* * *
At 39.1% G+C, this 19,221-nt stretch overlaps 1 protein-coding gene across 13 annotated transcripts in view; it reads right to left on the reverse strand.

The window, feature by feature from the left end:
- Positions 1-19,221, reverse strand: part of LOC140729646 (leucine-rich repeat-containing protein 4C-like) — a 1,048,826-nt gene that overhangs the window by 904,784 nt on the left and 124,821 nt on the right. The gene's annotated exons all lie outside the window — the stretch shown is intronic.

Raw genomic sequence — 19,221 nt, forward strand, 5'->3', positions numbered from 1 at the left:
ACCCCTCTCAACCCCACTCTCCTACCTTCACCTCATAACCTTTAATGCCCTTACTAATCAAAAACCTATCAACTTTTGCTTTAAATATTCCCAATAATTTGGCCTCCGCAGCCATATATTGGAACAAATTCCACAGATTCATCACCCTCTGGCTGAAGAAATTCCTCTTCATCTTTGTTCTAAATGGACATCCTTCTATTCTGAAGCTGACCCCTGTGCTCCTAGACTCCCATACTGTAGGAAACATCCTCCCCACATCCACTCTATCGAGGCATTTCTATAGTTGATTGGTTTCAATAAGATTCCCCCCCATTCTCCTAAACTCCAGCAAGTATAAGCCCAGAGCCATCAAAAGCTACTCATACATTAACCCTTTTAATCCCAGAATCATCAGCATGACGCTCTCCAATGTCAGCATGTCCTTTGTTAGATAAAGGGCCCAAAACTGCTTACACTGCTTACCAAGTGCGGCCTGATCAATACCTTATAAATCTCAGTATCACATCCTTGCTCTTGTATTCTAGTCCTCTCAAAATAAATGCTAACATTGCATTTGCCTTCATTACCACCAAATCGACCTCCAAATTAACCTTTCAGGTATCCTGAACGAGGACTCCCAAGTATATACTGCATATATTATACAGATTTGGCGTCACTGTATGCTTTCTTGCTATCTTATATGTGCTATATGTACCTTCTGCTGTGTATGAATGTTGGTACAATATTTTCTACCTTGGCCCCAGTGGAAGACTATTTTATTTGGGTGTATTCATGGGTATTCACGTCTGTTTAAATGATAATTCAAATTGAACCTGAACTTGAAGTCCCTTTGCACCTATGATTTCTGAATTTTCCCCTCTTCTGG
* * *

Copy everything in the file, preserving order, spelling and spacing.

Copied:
At 39.1% G+C, this 19,221-nt stretch overlaps 1 protein-coding gene across 13 annotated transcripts in view; it reads right to left on the reverse strand.

The window, feature by feature from the left end:
- Positions 1-19,221, reverse strand: part of LOC140729646 (leucine-rich repeat-containing protein 4C-like) — a 1,048,826-nt gene that overhangs the window by 904,784 nt on the left and 124,821 nt on the right. The gene's annotated exons all lie outside the window — the stretch shown is intronic.

Raw genomic sequence — 19,221 nt, forward strand, 5'->3', positions numbered from 1 at the left:
ACCCCTCTCAACCCCACTCTCCTACCTTCACCTCATAACCTTTAATGCCCTTACTAATCAAAAACCTATCAACTTTTGCTTTAAATATTCCCAATAATTTGGCCTCCGCAGCCATATATTGGAACAAATTCCACAGATTCATCACCCTCTGGCTGAAGAAATTCCTCTTCATCTTTGTTCTAAATGGACATCCTTCTATTCTGAAGCTGACCCCTGTGCTCCTAGACTCCCATACTGTAGGAAACATCCTCCCCACATCCACTCTATCGAGGCATTTCTATAGTTGATTGGTTTCAATAAGATTCCCCCCCATTCTCCTAAACTCCAGCAAGTATAAGCCCAGAGCCATCAAAAGCTACTCATACATTAACCCTTTTAATCCCAGAATCATCAGCATGACGCTCTCCAATGTCAGCATGTCCTTTGTTAGATAAAGGGCCCAAAACTGCTTACACTGCTTACCAAGTGCGGCCTGATCAATACCTTATAAATCTCAGTATCACATCCTTGCTCTTGTATTCTAGTCCTCTCAAAATAAATGCTAACATTGCATTTGCCTTCATTACCACCAAATCGACCTCCAAATTAACCTTTCAGGTATCCTGAACGAGGACTCCCAAGTATATACTGCATATATTATACAGATTTGGCGTCACTGTATGCTTTCTTGCTATCTTATATGTGCTATATGTACCTTCTGCTGTGTATGAATGTTGGTACAATATTTTCTACCTTGGCCCCAGTGGAAGACTATTTTATTTGGGTGTATTCATGGGTATTCACGTCTGTTTAAATGATAATTCAAATTGAACCTGAACTTGAAGTCCCTTTGCACCTATGATTTCTGAATTTTCCCCTCTTCTGG